Marketing strategies influence the timing of calf immunizations

With the year we’ve all been through, most would agree that everyone should have an increased awareness of how vaccinations and immunity are connected.

Not only is this true for people, but it is for cattle as well, and the timing of when calves should be vaccinated will be somewhat dependent on when they will be marketed according to the experts at the Kansas State University Beef Cattle Institute.

“Vaccines are most effective when they are given a few weeks before calves are at risk for the disease,” said Brad White, veterinarian and BCI director on a recent Cattle Chat podcast.

For calves that leave the farm at weaning, veterinarian Bob Larson said they are at a greater risk for a respiratory challenge because of the trucking and co-mingling with cattle from different herds. In spring-born calves that sell at weaning, Larson advised calves be given their immunizations three to four weeks ahead of that event for maximum immunity.

“We typically vaccinate calves against the respiratory diseases of IBR and BVD,” Larson said.

For cattle that stay on the ranch past weaning, Larson and White agree that those vaccinations can be given when the calves are a little older.

“To keep the cattle healthy, it is more than just giving a vaccine, it is also about providing the cattle a good diet, and minimizing the stress of weaning. The vaccines are just one tool,” Larson said.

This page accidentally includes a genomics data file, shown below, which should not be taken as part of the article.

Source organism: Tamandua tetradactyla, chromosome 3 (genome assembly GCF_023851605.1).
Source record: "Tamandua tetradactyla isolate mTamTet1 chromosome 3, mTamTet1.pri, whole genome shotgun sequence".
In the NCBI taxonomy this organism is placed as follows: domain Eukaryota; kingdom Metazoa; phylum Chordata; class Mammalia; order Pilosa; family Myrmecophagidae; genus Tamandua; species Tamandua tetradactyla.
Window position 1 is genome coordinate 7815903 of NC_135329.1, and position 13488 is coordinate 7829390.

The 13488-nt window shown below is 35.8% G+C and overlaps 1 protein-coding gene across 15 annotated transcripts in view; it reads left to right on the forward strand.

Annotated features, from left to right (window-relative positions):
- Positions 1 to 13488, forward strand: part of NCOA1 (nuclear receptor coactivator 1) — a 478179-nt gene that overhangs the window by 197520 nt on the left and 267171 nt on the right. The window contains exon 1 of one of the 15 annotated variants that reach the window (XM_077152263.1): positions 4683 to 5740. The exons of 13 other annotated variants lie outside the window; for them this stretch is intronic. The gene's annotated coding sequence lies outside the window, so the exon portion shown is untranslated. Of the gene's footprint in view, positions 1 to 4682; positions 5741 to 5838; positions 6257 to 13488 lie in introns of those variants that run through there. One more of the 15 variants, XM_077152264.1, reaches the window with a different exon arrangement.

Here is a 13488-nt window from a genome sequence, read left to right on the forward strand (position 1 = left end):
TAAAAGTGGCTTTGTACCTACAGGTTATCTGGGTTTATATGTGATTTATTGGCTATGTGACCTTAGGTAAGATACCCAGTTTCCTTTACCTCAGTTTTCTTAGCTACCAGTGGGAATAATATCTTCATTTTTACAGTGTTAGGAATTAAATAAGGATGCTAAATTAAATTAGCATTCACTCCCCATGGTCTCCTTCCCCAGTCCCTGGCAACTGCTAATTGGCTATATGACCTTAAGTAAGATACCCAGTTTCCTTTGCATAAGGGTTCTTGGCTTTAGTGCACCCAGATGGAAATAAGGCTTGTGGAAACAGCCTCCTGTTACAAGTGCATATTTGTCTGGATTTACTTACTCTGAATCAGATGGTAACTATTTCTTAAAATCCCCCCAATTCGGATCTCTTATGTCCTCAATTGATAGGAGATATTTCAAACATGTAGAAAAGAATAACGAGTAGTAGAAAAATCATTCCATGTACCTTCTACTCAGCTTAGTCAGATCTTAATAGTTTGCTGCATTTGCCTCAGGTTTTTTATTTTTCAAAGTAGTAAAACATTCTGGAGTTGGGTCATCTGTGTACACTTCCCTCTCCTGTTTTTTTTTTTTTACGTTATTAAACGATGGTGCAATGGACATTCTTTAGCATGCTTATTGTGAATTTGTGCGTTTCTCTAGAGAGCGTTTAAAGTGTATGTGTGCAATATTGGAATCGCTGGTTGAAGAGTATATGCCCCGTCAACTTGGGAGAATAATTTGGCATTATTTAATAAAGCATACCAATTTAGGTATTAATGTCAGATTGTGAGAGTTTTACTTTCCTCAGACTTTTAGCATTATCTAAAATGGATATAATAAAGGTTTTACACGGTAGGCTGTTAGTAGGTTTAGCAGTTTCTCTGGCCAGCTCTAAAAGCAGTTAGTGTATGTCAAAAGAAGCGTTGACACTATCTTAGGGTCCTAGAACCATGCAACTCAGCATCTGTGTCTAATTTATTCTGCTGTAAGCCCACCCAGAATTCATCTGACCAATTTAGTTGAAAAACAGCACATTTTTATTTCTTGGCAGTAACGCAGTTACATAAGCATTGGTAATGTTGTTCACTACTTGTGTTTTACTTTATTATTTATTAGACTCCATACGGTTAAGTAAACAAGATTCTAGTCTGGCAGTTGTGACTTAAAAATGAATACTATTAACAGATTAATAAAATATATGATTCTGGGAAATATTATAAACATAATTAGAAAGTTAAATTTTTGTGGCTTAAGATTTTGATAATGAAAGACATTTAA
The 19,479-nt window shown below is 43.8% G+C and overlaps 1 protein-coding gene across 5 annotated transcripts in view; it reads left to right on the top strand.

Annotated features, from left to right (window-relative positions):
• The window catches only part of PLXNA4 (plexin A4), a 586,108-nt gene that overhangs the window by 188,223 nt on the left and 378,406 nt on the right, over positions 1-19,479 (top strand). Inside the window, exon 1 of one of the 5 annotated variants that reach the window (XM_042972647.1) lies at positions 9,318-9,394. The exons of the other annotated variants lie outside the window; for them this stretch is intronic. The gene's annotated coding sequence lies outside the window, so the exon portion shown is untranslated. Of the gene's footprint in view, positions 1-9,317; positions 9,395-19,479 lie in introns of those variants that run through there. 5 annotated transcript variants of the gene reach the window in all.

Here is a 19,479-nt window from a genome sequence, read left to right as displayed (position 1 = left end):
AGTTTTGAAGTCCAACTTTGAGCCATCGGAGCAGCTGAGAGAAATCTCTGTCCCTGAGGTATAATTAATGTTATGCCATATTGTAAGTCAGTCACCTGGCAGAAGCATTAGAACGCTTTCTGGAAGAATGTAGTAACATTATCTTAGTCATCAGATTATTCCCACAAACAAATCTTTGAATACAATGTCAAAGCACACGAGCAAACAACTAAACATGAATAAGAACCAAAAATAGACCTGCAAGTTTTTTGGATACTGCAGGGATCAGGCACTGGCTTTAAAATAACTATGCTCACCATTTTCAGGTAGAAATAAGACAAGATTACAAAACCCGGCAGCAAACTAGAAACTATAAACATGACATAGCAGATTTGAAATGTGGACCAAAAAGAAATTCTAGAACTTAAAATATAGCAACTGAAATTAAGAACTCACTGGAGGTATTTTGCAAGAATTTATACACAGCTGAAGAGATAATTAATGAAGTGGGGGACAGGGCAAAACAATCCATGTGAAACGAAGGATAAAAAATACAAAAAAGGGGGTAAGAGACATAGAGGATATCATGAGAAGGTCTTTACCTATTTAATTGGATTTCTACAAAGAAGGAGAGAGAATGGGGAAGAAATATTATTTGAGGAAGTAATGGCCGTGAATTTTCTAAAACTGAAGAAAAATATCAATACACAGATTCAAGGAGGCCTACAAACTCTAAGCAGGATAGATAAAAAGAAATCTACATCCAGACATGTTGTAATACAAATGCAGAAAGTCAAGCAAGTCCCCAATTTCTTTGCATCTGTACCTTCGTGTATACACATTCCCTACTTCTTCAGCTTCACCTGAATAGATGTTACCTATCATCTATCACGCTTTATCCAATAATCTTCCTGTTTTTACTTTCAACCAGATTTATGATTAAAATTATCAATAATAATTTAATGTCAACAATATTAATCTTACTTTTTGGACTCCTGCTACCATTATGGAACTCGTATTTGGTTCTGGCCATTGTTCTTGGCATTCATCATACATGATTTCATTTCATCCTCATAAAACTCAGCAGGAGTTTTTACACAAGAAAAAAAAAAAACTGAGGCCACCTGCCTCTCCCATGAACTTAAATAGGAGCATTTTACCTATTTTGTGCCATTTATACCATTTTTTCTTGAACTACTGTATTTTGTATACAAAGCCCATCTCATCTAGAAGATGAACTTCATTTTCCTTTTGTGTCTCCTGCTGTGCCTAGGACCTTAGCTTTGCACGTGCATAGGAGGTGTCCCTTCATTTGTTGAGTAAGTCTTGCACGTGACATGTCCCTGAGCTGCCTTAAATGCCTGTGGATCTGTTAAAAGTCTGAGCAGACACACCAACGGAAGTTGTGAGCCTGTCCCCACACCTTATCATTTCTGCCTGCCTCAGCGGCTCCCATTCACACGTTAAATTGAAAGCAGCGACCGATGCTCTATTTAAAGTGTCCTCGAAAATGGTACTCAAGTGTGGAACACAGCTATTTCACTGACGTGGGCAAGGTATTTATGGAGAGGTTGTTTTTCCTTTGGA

White added that it takes typically two to four weeks before the immunity generated through the vaccine will offer an adequate level of protection.

For those producers who choose to vaccinate the calves at weaning, Larson emphasized the importance of planning for low stress weaning. Some strategies include locating the calves and their dams across the fence from each other as well as offering the water and feed in a familiar location.

“The time to start planning for an October weaning of spring-born calves is now,” White said. “For some vaccines one dose is enough but for others a two-dose regimen is required.”

The bottom line, Larson said, is to time these immunizations to the situation.

“It is important to time the vaccinations to when the greatest risk for disease will be and often that is when there is going to be a change in their diet and an exposure to cattle from other herds,” Larson said.